Woman having eye health checked by getting eye exam
Healthy Living

Why Not to Ignore Eye Health

Dec 21 2018

The importance of eye health

We know our eyes are important, but the best way to take care of them isn’t always clear. Are spots in your vision normal, or should you be concerned? How often should you see an ophthalmologist? Should family history play a role in your care plan?

Dr. Raja S. Goli, comprehensive ophthalmologist at Mercy Health — Defiance Clinic, shared some helpful tips on how to incorporate eye health into your overall health and wellness plan.

Simple steps that help protect vision

“If it’s good for your body, it’s generally good for your eye health as well,” said Dr. Goli. Here are his top tips for encouraging eye health:

  • Work with your primary care provider to keep your blood sugar, blood pressure and cholesterol as close to normal as possible.
  • Don’t smoke, eat a healthy diet high in leafy green vegetables and exercise regularly.
  • Keep a pair of safety glasses on hand and wear them whenever you’re doing something that could put your eyes at risk. Activities like lawn work, car repairs and DIY projects are often overlooked when it comes to safety glasses, but they shouldn’t be.
  • Wear sunglasses with UV protection, not just in summer, but whenever it’s sunny.

See an ophthalmologist

“How often you should see an eye doctor will vary based on your overall health, whether you have a prescription for glasses or contacts and your family history. Many eye disorders are hereditary, so be sure to let your eye doctor know if any blood relatives have age-related macular degeneration, cataracts or other issues,” Dr. Goli said.

  • If you don’t have any diagnosed eye diseases, don’t wear contacts or glasses and don’t have a family history of eye issues, schedule an eye exam at least every 2-3 years or as soon as you notice a change in your vision.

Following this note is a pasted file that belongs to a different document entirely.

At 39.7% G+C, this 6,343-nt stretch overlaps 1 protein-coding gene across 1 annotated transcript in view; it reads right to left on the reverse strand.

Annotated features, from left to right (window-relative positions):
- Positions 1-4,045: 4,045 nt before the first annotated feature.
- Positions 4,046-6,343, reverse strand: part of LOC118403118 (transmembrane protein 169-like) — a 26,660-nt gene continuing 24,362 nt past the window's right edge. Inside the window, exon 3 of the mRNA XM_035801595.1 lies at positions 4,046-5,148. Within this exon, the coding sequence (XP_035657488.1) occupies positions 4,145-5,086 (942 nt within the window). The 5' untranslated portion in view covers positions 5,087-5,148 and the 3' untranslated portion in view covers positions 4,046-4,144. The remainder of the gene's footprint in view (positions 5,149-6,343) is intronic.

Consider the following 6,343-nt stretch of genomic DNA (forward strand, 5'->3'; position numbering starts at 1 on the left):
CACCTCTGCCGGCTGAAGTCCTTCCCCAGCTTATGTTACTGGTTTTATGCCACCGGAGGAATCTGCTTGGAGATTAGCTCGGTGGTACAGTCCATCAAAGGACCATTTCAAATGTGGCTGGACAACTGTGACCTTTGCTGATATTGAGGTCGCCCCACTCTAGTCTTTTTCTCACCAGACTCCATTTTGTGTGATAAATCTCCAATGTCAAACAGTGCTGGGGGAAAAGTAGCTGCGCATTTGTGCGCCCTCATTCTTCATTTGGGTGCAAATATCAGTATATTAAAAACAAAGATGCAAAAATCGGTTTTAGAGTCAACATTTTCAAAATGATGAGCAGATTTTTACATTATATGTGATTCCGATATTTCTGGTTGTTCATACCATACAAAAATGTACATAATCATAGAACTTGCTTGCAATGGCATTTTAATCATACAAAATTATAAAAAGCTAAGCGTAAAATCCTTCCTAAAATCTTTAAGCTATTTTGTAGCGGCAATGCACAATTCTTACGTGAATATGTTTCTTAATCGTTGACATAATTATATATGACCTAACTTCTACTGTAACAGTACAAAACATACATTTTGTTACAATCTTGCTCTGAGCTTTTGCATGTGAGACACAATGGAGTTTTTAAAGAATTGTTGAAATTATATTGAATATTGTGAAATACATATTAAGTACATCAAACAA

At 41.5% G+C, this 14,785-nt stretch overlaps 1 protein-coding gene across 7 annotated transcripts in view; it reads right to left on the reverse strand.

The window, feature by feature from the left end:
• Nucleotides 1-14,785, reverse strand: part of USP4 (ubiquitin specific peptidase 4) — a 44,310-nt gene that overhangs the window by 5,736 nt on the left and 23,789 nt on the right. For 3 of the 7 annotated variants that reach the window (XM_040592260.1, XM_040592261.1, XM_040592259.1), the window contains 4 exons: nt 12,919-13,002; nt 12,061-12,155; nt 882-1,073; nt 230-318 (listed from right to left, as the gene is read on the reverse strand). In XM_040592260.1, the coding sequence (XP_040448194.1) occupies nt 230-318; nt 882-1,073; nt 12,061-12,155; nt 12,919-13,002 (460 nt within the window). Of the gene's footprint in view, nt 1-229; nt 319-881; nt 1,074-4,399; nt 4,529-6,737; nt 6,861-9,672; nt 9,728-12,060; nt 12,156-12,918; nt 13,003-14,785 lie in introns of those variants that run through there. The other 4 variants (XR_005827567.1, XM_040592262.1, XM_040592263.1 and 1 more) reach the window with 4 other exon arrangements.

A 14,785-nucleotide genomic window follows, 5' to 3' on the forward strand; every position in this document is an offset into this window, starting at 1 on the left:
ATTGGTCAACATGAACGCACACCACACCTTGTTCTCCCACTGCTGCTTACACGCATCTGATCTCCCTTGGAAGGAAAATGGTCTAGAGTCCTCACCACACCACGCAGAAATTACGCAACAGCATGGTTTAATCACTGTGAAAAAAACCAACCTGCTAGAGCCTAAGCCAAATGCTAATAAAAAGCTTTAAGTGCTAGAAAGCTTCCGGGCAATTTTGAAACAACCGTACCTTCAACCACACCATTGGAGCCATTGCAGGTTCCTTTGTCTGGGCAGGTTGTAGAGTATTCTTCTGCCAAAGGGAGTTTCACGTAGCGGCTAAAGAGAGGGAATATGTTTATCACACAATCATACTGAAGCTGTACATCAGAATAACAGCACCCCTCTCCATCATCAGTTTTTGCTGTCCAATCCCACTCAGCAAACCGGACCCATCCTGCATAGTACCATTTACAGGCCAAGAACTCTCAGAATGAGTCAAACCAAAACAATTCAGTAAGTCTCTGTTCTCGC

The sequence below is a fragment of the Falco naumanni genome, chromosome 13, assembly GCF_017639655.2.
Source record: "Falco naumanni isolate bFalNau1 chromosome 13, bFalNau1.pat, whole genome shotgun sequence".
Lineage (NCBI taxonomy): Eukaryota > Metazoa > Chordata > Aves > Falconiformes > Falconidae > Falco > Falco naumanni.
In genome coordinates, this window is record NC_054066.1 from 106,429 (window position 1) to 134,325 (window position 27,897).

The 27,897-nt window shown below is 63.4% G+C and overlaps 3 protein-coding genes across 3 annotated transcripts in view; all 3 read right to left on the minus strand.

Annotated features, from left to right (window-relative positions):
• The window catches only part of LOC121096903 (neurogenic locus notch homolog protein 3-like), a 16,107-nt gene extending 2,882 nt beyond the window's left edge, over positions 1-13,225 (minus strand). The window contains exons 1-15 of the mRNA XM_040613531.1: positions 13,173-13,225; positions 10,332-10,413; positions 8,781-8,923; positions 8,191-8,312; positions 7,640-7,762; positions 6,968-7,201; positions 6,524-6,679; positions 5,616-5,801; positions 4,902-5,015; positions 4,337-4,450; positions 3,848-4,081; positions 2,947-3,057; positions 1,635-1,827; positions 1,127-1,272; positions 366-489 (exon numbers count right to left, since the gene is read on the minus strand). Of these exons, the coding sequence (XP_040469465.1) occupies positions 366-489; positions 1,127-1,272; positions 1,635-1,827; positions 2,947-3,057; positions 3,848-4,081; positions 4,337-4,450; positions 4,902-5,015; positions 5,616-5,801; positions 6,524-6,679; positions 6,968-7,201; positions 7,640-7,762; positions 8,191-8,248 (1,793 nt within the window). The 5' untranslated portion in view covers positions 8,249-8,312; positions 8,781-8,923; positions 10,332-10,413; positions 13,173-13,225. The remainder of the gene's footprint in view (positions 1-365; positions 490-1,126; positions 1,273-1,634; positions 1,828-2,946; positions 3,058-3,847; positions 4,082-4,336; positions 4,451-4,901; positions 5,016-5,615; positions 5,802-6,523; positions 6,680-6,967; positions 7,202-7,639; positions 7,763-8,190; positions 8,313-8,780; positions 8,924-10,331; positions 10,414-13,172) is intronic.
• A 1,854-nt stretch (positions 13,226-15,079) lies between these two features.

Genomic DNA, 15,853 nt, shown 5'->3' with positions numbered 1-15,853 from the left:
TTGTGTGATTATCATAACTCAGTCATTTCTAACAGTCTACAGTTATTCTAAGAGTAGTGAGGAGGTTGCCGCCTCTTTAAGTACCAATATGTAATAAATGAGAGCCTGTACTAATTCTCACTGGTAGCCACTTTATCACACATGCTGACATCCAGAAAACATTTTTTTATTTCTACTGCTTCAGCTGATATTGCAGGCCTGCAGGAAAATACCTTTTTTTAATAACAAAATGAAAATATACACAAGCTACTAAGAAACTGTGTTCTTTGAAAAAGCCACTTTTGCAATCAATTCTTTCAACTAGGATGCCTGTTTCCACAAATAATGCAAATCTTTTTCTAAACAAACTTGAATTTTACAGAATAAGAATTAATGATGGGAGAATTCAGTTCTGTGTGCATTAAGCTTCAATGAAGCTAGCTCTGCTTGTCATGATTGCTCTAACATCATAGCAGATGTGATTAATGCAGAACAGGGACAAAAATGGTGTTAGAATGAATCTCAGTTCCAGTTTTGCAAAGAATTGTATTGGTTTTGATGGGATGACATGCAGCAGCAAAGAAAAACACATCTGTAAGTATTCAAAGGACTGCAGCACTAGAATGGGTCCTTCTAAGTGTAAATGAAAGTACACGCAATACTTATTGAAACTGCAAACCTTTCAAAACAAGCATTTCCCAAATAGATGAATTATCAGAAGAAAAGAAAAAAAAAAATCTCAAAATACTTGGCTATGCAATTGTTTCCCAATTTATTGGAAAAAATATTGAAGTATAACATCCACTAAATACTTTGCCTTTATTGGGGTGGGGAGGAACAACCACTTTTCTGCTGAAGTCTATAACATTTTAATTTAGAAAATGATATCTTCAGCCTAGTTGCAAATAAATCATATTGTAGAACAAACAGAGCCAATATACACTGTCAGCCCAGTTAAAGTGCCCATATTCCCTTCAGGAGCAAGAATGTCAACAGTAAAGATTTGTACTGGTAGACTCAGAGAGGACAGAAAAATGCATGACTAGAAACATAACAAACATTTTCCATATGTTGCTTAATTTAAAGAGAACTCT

• Contact lenses increase the chance of eye infections. See your eye doctor regularly to check your prescription and ensure overall eye health.
  • Other health conditions, including high blood pressure and diabetes, can greatly increase your chance of vision issues. In addition to the recommended course of treatment for the underlying condition, see your eye doctor at least once a year.
  • If you have a family history of vision issues, your eye doctor may recommend more frequent exams, diagnostic testing or baseline testing to make it easier to spot potential problems.
  • Children should have an eye exam within the first few months of life. Look for an ophthalmologist or optometrist who is experienced in seeing infants and toddlers.

Signs of eye health problems

While it’s natural to experience slight changes in vision, some changes can signal bigger issues.

  • Most people experience the occasional “floater” or small shadow that passes across the eye when they look at a light background. However, if you are experiencing an increase in floaters or noticing them for the first time, it could be a sign of a tear in the retina, a serious condition that can lead to blindness.
  • Experiencing a glare when driving at night and trouble reading, especially for those who are 50 or older, could be symptoms of cataracts. While cataracts take time to develop, they can form more quickly if you’ve experienced an eye injury, if you have diabetes, or if you’ve taken certain types of steroid medications.

If you experience either of these issues, contact your eye doctor right away. Advanced diagnostic equipment makes it easier to detect eye disorders earlier, increasing the options for treatment and improving outcomes.

If you need general ophthalmology services or are seeking specialized treatment for an eye condition, visit mercy.com for more information.

Read more about how to prevent hearing loss here.

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